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Democratic principles making businesses more transparent

By Marilyn GardnerStaff writer of The Christian Science Monitor / March 19, 2007


When senior managers at Continuum, a design and innovation firm, decided to renovate their quarters in an old shoe factory west of Boston last year, they took what some businesses might consider a radical step: They eliminated most interior barriers, creating a vast open space.

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"We do not have doors," says Freda King, a vice president. "It's structured that way to stimulate conversation and to allow people to work collaboratively. Anyone from the chief operating officer to our interns shares space and sits next to each other. You can stop in and have a conversation with anyone, anytime you want."

That egalitarian environment is one of the innovations that placed Continuum among 34 corporate recipients of a Democracy in the Workplace award this month. The recognition comes from WorldBlu, a Washington, D.C,. business specializing in workplace democracy. The international list features such industries as technology, manufacturing, telecommunications, retail, and media. It even includes a firm in Russia.

"Democratic organizations operate on freedom, not fear," says Traci Fenton, founder and CEO of WorldBlu. "They understand that the future of business is less about titles and more about meaning. They represent the new school of business design."

In hierarchical companies, the phrase "democratic workplace" can be an oxymoron. A top-down management style sometimes leaves workers with little voice or power. But with the growth of technology and the arrival of Generations X and Y in the workplace – a group that expects to be treated with openness – more businesses are reshaping themselves around such democratic principles as decentralization, accountability, and choice.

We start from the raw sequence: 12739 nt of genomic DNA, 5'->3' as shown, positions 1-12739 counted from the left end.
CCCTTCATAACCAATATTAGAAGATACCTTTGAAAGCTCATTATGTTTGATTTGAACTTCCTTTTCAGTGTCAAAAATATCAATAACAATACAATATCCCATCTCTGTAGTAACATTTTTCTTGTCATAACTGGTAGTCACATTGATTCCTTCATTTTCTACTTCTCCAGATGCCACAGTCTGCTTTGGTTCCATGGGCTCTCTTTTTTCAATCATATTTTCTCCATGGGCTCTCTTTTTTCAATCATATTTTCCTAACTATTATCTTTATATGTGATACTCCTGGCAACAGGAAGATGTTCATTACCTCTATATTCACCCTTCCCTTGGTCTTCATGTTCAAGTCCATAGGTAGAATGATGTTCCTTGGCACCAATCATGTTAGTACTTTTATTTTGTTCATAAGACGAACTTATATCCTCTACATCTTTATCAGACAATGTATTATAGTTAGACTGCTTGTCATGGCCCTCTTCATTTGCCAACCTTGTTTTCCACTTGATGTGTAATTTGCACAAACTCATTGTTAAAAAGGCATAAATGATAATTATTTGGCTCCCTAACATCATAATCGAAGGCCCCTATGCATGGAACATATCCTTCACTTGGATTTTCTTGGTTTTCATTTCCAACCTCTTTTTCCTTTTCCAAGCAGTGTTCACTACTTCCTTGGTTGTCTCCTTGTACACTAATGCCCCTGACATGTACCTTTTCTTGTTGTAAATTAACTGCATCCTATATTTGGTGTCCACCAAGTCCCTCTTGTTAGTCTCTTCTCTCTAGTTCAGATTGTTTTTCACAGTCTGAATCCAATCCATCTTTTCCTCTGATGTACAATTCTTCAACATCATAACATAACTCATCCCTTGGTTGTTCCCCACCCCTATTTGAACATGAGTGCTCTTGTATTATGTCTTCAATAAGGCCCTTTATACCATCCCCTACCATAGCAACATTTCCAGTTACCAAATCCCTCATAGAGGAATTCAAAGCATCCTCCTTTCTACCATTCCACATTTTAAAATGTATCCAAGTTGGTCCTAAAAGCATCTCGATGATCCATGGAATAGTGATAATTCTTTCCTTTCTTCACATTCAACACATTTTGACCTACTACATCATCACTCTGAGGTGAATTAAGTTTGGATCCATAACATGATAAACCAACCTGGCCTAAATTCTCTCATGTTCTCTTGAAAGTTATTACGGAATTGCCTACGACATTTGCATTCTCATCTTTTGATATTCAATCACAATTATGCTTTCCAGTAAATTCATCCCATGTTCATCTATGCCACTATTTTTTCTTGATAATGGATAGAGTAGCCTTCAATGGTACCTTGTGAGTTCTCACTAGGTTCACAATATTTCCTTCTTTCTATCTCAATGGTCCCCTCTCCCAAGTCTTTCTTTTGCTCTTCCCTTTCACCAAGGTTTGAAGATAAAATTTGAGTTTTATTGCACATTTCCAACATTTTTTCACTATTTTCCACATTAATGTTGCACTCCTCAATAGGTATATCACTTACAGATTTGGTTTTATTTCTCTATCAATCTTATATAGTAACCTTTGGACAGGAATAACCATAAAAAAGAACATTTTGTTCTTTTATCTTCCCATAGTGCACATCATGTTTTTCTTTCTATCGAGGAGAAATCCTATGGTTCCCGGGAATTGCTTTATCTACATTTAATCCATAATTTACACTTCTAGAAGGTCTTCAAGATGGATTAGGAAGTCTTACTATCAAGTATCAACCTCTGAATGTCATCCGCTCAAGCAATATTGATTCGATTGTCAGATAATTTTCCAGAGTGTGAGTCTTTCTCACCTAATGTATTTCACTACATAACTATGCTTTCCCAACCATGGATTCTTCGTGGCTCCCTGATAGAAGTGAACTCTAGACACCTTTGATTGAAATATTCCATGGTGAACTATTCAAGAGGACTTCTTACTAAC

When the modern corporation began in the 1900s, Ms. Fenton says, it was typically based on a military, command-and-control model that often remains today.

Her own views of democracy underwent a transformation in college. A campuswide conference on the subject broadened her perspective beyond its role in government and politics. A student tour to Indonesia in 1997, when Suharto was in power, gave her a sobering view of what it was like to be in an undemocratic environment.

After graduating, Fenton took a job with a division of a Fortune 500 company in Iowa. "I went to work that day all bright-eyed, ready to give," she says. But she was quickly disillusioned, sensing that she would be told what to do and how to do it. "My potential was not going to be tapped at all," she says.

She left after four months. Later, a two-year stint at the Nasdaq stock market convinced her that technology was creating a new model for business. In 2003, she established WorldBlu.

"The Information Age has brought us into a democratic age, an age of participation and influence," Fenton says. "People have influence because they have information. Because of the Internet, we have the ability to connect with others and engage with others about that information, and to mobilize and act on it."

A backlash against the greed practiced by companies such as Enron and Tyco has also sparked interest in a more participatory workplace, she says.

The need for change becomes apparent in statistics showing that 40 percent of employees say they don't have the decisionmaking authority they need to do their jobs well. And nearly two-thirds believe that decisions in their company are usually not made at the appropriate level, according to Bruce Katcher, author of "30 Reasons Employees Hate Their Managers."

"Employees should be encouraged by senior management to exercise more decisionmaking authority," Mr. Katcher says. He wants workers to feel free to say to their bosses, "Look, I can do that work, you don't need to do it."

Many supervisors don't delegate, he finds, because they cling to a false assumption that they need to amass as much power as possible. "The truth is, the more you empower others, the more power you'll actually have, and the whole organization will be more powerful. There will be more work being done," says Katcher.

Even companies with a top-down structure can improve employee productivity by training managers to delegate, he says.